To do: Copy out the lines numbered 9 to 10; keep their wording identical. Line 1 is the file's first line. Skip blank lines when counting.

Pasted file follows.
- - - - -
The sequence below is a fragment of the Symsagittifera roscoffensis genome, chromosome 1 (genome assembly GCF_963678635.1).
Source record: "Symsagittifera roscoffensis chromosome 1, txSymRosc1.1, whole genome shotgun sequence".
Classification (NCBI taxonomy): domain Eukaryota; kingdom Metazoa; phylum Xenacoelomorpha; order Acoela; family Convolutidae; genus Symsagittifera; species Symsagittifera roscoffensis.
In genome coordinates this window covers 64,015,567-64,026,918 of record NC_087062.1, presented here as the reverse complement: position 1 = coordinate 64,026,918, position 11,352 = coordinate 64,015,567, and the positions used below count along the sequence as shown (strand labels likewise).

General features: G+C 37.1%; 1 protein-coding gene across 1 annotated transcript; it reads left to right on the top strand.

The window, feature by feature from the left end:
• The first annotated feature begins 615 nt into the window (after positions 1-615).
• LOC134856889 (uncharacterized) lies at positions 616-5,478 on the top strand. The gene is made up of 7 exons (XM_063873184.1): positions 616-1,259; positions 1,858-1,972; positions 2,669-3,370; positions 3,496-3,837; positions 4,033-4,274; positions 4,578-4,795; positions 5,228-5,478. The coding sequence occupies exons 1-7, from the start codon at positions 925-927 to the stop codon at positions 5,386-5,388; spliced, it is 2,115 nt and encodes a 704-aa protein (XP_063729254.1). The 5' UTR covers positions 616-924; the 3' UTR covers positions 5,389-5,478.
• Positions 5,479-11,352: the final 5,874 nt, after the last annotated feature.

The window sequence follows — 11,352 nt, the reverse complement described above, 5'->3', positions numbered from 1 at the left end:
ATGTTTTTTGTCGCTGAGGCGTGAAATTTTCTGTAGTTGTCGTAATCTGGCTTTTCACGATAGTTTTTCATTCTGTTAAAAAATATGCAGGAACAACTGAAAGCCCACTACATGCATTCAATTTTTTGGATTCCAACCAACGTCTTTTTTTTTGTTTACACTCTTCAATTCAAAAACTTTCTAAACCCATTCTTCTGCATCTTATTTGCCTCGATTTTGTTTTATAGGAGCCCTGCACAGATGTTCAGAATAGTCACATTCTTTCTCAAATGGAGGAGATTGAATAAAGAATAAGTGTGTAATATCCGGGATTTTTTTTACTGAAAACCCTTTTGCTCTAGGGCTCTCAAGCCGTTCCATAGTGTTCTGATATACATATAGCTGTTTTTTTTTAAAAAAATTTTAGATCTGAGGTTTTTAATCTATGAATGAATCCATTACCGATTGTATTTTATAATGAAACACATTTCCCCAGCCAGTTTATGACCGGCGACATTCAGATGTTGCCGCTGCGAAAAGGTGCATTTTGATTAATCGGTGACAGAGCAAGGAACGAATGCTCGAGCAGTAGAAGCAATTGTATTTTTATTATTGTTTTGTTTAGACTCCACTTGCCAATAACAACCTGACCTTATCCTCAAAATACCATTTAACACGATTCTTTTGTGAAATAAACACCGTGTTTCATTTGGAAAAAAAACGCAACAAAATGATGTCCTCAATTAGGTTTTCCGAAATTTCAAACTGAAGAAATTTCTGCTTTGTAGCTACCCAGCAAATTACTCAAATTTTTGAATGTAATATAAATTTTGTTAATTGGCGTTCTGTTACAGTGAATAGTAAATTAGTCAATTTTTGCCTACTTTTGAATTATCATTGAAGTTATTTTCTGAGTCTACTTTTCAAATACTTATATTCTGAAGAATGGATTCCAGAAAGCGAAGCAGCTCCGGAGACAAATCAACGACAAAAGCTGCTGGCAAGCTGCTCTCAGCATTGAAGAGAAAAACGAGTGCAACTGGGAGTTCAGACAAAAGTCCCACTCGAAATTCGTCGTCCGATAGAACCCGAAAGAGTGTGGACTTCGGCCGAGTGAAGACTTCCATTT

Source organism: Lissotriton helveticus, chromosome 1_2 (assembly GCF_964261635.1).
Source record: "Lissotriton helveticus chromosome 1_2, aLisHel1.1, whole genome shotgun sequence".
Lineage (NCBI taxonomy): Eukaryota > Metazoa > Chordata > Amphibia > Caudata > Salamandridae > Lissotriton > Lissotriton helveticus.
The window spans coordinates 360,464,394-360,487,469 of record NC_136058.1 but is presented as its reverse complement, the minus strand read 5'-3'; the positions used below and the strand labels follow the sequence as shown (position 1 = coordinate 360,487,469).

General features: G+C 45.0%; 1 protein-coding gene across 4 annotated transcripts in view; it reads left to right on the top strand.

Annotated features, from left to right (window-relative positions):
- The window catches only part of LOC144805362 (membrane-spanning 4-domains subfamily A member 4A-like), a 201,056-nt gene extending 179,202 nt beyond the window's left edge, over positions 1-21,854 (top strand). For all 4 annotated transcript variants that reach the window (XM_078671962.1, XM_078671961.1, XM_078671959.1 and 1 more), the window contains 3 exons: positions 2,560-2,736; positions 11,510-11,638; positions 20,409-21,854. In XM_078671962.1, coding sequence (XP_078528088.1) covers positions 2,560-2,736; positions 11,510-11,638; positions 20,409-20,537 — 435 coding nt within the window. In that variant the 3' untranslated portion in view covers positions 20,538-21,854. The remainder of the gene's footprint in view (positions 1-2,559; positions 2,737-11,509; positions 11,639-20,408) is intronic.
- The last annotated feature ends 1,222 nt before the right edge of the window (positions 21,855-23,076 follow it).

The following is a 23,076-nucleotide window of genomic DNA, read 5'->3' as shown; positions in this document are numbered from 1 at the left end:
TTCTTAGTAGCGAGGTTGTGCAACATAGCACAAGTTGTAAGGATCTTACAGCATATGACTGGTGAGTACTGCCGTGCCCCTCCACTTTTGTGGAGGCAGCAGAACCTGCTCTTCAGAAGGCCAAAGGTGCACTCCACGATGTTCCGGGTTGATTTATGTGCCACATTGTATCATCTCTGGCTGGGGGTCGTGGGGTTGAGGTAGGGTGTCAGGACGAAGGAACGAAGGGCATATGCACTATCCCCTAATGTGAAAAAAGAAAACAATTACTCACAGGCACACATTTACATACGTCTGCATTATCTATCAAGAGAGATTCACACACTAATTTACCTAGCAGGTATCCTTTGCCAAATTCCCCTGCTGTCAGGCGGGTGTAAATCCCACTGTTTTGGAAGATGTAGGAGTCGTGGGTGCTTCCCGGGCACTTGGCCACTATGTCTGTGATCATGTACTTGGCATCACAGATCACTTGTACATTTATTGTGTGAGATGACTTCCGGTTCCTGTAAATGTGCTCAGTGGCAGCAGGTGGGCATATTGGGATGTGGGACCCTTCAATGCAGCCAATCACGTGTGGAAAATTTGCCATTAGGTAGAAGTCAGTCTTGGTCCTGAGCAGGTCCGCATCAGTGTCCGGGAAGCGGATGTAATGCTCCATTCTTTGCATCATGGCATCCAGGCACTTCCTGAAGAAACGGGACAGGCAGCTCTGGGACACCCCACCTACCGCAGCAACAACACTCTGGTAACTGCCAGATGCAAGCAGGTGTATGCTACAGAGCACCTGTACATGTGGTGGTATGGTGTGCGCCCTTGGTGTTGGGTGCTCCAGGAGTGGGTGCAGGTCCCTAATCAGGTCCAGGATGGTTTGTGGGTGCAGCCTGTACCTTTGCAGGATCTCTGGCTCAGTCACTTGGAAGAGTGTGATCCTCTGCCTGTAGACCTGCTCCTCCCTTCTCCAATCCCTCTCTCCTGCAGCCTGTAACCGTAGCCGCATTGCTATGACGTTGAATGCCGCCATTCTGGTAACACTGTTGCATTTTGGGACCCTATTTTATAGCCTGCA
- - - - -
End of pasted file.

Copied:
• Positions 5,479-11,352: the final 5,874 nt, after the last annotated feature.

The window sequence follows — 11,352 nt, the reverse complement described above, 5'->3', positions numbered from 1 at the left end: